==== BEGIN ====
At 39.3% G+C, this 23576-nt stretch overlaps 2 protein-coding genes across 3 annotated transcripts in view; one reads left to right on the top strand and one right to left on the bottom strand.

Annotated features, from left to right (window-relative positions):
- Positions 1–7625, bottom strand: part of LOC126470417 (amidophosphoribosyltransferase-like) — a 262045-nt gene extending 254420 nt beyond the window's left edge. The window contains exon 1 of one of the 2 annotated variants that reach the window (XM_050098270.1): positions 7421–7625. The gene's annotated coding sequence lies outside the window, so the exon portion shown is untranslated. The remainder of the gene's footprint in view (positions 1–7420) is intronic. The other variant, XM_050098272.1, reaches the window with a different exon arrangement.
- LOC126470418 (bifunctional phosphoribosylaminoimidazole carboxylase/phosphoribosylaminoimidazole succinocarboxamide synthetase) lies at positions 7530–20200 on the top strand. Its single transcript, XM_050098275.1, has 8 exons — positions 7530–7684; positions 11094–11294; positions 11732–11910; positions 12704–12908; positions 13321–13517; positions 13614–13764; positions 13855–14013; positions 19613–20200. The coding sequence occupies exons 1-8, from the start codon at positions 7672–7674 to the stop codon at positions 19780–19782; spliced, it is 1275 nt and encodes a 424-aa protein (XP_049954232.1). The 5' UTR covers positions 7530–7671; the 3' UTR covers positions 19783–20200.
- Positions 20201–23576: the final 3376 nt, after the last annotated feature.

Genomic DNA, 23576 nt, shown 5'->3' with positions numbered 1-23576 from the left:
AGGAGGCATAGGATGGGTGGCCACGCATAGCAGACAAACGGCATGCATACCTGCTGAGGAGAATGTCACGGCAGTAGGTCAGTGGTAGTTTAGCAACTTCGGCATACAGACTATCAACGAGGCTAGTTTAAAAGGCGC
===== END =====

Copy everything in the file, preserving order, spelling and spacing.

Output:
At 39.3% G+C, this 23576-nt stretch overlaps 2 protein-coding genes across 3 annotated transcripts in view; one reads left to right on the top strand and one right to left on the bottom strand.

Annotated features, from left to right (window-relative positions):
- Positions 1–7625, bottom strand: part of LOC126470417 (amidophosphoribosyltransferase-like) — a 262045-nt gene extending 254420 nt beyond the window's left edge. The window contains exon 1 of one of the 2 annotated variants that reach the window (XM_050098270.1): positions 7421–7625. The gene's annotated coding sequence lies outside the window, so the exon portion shown is untranslated. The remainder of the gene's footprint in view (positions 1–7420) is intronic. The other variant, XM_050098272.1, reaches the window with a different exon arrangement.
- LOC126470418 (bifunctional phosphoribosylaminoimidazole carboxylase/phosphoribosylaminoimidazole succinocarboxamide synthetase) lies at positions 7530–20200 on the top strand. Its single transcript, XM_050098275.1, has 8 exons — positions 7530–7684; positions 11094–11294; positions 11732–11910; positions 12704–12908; positions 13321–13517; positions 13614–13764; positions 13855–14013; positions 19613–20200. The coding sequence occupies exons 1-8, from the start codon at positions 7672–7674 to the stop codon at positions 19780–19782; spliced, it is 1275 nt and encodes a 424-aa protein (XP_049954232.1). The 5' UTR covers positions 7530–7671; the 3' UTR covers positions 19783–20200.
- Positions 20201–23576: the final 3376 nt, after the last annotated feature.

Genomic DNA, 23576 nt, shown 5'->3' with positions numbered 1-23576 from the left:
AGGAGGCATAGGATGGGTGGCCACGCATAGCAGACAAACGGCATGCATACCTGCTGAGGAGAATGTCACGGCAGTAGGTCAGTGGTAGTTTAGCAACTTCGGCATACAGACTATCAACGAGGCTAGTTTAAAAGGCGC